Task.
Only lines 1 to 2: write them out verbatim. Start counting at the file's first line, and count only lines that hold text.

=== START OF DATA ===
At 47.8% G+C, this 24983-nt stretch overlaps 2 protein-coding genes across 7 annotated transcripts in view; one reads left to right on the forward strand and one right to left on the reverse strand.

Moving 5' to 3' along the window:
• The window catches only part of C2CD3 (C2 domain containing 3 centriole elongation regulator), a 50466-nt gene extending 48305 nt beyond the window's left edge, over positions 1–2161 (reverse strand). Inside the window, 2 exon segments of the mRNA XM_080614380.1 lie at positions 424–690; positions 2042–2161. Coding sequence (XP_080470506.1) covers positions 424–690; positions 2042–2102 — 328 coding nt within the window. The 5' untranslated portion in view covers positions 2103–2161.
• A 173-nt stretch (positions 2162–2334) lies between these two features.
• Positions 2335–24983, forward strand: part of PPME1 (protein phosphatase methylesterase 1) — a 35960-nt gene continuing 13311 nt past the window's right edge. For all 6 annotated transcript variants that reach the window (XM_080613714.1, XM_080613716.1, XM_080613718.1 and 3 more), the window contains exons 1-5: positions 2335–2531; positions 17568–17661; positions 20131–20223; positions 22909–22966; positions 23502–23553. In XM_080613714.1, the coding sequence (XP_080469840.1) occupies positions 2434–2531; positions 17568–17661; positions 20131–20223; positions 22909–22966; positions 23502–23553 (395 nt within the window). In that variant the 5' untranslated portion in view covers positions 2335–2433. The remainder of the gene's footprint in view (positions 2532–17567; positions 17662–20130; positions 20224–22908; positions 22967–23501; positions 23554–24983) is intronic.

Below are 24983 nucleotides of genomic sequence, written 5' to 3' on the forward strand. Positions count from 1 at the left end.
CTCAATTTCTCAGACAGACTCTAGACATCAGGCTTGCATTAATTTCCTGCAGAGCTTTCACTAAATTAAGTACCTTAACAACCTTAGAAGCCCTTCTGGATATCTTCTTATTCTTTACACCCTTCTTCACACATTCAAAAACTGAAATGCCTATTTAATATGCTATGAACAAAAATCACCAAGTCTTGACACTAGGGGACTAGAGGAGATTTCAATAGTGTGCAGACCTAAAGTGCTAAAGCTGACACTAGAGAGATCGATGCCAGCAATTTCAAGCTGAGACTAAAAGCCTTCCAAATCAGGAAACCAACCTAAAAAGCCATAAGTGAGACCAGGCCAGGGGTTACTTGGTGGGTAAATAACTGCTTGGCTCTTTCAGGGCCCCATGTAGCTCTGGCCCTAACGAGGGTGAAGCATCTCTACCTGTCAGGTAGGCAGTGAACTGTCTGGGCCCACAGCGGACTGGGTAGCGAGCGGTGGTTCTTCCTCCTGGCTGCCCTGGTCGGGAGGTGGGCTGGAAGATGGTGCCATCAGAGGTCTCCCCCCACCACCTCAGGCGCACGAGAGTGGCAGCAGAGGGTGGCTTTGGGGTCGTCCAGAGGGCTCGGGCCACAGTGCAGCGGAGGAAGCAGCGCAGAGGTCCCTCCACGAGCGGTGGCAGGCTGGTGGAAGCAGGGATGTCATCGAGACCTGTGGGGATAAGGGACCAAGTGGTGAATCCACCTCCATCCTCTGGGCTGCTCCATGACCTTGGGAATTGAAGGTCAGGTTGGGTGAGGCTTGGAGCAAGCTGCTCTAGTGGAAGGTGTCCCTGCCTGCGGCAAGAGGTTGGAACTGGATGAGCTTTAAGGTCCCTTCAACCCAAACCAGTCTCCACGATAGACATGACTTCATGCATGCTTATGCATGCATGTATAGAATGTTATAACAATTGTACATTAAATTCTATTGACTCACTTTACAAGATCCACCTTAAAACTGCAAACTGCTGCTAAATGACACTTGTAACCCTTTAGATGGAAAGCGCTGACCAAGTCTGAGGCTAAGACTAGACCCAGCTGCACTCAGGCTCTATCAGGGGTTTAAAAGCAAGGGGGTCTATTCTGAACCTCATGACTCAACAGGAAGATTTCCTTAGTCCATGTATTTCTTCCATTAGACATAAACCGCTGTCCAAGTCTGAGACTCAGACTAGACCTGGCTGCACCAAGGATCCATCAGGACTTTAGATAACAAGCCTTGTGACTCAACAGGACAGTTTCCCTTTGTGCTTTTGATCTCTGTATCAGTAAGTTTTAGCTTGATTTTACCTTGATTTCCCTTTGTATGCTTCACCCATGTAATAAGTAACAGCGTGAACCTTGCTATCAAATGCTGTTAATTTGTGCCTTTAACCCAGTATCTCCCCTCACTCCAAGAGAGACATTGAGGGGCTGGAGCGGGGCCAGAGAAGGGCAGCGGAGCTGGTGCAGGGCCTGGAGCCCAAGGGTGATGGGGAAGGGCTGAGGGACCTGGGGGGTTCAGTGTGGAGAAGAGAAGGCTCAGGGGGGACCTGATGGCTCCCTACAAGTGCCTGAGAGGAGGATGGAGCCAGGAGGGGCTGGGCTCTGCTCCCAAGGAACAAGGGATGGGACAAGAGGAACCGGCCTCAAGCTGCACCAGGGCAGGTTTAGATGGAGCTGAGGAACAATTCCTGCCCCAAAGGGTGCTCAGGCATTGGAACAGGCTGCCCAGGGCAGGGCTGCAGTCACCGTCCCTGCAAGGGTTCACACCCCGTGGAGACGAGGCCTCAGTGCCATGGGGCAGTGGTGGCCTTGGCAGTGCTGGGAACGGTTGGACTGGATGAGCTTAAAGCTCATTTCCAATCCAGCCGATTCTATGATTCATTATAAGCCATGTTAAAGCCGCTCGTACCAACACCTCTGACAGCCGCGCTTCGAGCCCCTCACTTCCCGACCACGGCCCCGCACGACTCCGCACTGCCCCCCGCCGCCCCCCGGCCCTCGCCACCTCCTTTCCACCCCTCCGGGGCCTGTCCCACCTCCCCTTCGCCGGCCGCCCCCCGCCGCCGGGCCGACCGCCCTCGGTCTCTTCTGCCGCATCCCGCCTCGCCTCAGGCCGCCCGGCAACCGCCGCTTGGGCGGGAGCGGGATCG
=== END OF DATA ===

At 47.8% G+C, this 24983-nt stretch overlaps 2 protein-coding genes across 7 annotated transcripts in view; one reads left to right on the forward strand and one right to left on the reverse strand.

Moving 5' to 3' along the window: